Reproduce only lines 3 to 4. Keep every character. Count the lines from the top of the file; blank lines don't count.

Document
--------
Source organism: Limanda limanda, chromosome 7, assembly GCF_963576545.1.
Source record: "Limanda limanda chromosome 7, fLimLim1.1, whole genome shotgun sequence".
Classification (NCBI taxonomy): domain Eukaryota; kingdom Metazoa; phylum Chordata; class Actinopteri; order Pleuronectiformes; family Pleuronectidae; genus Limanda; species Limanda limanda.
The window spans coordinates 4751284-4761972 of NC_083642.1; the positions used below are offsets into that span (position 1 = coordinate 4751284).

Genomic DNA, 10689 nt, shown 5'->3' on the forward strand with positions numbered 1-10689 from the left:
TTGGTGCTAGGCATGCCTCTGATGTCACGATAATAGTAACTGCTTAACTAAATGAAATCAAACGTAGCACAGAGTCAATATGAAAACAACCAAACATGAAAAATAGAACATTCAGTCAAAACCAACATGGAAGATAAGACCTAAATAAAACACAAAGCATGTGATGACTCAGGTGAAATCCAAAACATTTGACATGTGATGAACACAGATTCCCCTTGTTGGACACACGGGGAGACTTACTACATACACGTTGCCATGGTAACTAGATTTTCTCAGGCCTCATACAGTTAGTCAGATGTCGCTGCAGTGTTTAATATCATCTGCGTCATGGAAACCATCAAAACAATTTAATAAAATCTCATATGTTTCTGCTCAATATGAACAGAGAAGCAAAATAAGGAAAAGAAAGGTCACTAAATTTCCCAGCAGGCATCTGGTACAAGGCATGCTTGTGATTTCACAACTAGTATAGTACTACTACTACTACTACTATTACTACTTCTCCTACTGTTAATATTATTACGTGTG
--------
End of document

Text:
Classification (NCBI taxonomy): domain Eukaryota; kingdom Metazoa; phylum Chordata; class Actinopteri; order Pleuronectiformes; family Pleuronectidae; genus Limanda; species Limanda limanda.
The window spans coordinates 4751284-4761972 of NC_083642.1; the positions used below are offsets into that span (position 1 = coordinate 4751284).